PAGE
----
Re: Algebraic Symbol Manipulation

*To*: mathgroup at smc.vnet.net*Subject*: [mg54160] Re: [mg54125] Algebraic Symbol Manipulation*From*: "David Park" <djmp at earthlink.net>*Date*: Sat, 12 Feb 2005 01:57:10 -0500 (EST)*Sender*: owner-wri-mathgroup at wolfram.com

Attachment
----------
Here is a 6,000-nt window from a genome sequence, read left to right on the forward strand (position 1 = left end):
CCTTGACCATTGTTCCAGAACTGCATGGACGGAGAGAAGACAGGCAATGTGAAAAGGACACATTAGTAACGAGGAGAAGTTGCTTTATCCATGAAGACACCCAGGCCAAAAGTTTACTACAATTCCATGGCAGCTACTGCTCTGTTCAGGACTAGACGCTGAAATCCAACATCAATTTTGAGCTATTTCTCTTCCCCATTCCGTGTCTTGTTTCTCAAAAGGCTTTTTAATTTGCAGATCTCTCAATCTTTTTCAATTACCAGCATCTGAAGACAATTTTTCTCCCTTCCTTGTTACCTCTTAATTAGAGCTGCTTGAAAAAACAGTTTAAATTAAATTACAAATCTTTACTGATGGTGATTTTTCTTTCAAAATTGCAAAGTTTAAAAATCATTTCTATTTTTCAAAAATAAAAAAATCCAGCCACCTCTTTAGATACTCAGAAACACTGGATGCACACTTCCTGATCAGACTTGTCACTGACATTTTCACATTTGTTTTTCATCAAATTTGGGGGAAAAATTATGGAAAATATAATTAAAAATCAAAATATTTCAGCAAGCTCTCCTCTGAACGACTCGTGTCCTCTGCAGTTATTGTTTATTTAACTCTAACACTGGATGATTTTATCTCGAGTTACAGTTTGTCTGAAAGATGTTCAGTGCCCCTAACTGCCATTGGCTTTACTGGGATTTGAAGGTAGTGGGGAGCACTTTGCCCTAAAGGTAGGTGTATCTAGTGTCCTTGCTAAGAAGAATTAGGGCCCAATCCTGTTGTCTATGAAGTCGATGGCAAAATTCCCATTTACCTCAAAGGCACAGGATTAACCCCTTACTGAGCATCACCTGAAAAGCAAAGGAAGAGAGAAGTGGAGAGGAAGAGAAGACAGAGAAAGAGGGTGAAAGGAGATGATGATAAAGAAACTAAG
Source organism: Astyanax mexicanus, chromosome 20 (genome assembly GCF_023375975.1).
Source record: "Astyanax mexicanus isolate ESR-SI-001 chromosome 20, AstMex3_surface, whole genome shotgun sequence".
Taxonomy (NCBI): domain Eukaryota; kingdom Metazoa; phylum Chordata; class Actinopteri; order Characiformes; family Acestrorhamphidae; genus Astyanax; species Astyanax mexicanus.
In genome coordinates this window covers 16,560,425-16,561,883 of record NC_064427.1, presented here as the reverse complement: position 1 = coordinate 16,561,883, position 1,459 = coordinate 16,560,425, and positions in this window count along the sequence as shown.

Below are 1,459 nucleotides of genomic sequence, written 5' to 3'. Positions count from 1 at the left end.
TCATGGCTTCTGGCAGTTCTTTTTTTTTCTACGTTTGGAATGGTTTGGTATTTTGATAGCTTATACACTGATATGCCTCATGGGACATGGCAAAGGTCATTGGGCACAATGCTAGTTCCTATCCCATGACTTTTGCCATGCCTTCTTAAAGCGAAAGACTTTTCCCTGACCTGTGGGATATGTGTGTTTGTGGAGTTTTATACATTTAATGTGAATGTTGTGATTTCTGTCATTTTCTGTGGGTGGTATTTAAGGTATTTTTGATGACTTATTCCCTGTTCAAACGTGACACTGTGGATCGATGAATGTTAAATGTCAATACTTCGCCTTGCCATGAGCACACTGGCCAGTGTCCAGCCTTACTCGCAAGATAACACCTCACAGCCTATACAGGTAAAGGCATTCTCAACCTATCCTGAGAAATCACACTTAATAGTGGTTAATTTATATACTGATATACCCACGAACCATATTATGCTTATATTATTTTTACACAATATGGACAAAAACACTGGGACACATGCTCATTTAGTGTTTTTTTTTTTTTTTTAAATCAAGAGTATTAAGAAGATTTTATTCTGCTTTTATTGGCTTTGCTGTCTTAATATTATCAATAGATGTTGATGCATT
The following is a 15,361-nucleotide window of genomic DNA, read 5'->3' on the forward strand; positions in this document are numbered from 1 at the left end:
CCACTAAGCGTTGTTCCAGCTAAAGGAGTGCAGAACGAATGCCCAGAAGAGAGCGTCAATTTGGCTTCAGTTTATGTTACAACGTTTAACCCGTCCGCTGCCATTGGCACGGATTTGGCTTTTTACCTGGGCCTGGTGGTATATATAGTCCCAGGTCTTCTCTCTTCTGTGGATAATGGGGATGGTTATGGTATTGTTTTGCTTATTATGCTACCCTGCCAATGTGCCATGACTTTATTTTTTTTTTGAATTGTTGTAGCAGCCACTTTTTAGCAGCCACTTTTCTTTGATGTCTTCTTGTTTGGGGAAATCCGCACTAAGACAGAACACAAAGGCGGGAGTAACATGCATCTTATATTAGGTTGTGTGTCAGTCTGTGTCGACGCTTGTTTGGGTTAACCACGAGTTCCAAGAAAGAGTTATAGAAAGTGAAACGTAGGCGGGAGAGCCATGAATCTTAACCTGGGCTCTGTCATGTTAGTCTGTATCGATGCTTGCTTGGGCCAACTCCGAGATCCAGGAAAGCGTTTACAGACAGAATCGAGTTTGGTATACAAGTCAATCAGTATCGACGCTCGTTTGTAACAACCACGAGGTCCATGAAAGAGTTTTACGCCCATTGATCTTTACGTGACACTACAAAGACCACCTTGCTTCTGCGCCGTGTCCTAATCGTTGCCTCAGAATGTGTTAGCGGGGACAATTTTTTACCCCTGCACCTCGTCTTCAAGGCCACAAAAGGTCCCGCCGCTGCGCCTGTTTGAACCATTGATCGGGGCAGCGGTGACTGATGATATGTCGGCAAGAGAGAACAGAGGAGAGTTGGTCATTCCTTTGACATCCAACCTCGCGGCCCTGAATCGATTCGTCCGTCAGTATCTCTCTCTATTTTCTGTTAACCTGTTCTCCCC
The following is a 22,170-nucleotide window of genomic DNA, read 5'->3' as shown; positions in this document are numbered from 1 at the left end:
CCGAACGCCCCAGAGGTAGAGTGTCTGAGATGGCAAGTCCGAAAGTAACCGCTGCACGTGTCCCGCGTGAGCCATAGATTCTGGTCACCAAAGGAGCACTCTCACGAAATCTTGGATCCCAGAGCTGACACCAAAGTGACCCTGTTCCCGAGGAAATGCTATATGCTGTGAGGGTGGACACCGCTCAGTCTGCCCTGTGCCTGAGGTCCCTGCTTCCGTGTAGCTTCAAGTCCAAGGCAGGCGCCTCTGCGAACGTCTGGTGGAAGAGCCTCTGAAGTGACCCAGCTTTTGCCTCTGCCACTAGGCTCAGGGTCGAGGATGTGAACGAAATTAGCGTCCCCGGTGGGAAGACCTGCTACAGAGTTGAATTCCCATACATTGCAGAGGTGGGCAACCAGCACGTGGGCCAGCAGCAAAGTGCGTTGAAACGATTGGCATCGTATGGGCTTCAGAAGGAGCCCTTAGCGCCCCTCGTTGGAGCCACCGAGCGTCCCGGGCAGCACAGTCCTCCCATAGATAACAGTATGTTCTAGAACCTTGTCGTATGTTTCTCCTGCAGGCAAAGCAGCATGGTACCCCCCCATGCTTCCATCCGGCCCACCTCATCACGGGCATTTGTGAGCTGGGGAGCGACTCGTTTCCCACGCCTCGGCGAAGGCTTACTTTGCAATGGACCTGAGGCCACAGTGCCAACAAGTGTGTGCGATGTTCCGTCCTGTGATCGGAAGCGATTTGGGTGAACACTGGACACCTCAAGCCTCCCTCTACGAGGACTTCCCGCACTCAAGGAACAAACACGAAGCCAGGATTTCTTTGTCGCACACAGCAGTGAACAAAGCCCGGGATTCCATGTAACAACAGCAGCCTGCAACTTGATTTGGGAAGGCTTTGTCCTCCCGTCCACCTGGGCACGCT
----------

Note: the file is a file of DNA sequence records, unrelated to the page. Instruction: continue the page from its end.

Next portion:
The Mathematica syntax and commands for solving this problem would be as follows. First, let's define the equation. eqn = V == 1/3 Pi r^2h; Notice that eqn is a symbol that stands for the entire equation. It is Set with =. But in the equation itself we use == for the equal symbol. Then to solve the equation we write... hsol = Solve[eqn, h][[1,1]] h -> (3*V)/(Pi*r^2) The '[[1,1]]' was added to the Solve statement because there was only a single solution and it was returned as a List within a List. Generally there are multiple solutions and multiple variables and that is why Mathematica returns Lists of solutions. In this case we just picked off the inner solution. The solution was returned as a rule with an arrow. It is stored under the name hsol. You can use hsol to substitute into any expression that contains h. The substitution is done using '/.'. For example... 3h + h^2 /. hsol (9*V)/(Pi*r^2) + (9*V^2)/(Pi^2*r^4) But you might want to define h as a function of V and r. You can do this with the following... h[V_, r_] = h /. hsol (3*V)/(Pi*r^2) Then for example, if you wanted an expression for the height of right circular cones with a radius of 2, you could write... h[V, 2] (3*V)/(4*Pi) If you are a beginner at Mathematica it is worthwhile to work through most of Part I of The Mathematica Book, actually typing in expressions and making certain they work. David Park djmp at earthlink.net http://home.earthlink.net/~djmp/ From: mattisbusy at gmail.com [mailto:mattisbusy at gmail.com] To: mathgroup at smc.vnet.net Hello, I was wondering how to manipulate Mathematica into solving a problem such as this: Solve for h: V = 1/3(pie)r^2h I would think you would do: Solve[{1/3(pie)r^2h},{h}] - although it does not compute the expected answer. Am I doing this right? Thanks!